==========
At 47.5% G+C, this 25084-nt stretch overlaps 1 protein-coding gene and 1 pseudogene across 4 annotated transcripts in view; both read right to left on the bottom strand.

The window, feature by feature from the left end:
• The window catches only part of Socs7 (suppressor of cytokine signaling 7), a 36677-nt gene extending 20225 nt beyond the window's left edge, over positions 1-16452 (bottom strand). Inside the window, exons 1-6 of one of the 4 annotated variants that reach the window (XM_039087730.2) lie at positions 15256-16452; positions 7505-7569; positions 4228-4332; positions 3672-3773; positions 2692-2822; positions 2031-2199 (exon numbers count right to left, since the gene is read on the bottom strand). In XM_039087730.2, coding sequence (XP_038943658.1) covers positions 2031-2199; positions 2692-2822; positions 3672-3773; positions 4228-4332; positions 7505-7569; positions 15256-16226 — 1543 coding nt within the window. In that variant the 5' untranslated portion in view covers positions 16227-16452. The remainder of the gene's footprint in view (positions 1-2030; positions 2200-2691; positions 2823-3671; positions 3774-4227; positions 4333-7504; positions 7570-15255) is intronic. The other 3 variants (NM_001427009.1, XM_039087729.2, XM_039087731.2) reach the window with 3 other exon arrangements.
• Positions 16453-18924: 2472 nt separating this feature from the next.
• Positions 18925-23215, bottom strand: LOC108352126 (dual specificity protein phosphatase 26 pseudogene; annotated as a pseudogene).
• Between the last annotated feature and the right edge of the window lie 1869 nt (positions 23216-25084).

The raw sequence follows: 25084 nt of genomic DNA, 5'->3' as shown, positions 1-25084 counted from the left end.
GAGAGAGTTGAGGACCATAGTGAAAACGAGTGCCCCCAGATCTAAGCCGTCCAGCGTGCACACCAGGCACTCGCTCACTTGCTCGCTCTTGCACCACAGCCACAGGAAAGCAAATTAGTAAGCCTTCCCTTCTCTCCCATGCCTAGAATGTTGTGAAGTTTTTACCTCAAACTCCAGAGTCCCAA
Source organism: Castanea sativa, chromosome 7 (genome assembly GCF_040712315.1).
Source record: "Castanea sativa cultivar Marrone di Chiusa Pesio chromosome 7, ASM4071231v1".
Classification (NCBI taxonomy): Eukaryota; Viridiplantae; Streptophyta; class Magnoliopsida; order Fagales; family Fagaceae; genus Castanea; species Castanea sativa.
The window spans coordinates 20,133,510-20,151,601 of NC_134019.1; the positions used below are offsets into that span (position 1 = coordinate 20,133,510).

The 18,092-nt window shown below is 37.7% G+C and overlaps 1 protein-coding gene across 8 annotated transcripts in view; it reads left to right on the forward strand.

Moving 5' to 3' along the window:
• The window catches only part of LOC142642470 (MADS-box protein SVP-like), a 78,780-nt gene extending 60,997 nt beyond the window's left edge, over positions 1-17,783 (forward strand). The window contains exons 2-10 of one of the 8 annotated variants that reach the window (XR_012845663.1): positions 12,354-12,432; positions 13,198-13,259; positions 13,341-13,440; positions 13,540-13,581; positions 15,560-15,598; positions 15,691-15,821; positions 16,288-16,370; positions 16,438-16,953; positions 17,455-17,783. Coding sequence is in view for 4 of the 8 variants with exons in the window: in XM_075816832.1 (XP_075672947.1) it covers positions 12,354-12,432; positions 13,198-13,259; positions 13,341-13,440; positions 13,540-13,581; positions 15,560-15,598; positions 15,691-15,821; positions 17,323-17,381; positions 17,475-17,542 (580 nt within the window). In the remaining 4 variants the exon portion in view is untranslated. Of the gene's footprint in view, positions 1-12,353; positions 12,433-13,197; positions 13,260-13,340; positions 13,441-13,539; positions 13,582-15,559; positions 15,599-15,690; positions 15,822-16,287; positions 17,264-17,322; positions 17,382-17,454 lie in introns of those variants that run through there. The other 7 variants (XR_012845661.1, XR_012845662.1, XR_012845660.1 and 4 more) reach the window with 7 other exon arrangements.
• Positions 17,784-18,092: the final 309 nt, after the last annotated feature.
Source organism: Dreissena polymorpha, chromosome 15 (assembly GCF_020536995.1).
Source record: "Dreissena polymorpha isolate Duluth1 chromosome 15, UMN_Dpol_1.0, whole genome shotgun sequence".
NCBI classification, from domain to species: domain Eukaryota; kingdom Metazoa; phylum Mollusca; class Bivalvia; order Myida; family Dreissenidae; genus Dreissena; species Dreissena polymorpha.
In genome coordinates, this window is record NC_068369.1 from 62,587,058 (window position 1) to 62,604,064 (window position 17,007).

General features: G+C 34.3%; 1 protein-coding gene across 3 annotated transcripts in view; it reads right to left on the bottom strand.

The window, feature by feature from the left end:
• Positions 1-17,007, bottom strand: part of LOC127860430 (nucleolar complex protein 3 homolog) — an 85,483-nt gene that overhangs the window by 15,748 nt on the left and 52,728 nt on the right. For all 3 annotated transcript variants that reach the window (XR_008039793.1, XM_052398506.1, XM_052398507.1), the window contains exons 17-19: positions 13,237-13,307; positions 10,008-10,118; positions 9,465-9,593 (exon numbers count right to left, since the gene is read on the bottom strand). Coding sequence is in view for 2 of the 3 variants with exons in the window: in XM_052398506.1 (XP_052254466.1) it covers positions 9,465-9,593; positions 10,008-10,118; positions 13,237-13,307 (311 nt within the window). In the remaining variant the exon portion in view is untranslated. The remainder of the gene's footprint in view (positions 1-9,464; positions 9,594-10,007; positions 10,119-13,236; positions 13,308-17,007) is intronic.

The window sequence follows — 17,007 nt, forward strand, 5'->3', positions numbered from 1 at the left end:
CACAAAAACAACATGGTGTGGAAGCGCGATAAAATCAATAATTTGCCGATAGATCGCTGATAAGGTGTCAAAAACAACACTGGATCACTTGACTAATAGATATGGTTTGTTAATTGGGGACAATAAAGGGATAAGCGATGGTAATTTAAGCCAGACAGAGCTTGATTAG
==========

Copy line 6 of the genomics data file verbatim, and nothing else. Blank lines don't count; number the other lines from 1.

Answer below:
• Between the last annotated feature and the right edge of the window lie 1869 nt (positions 23216-25084).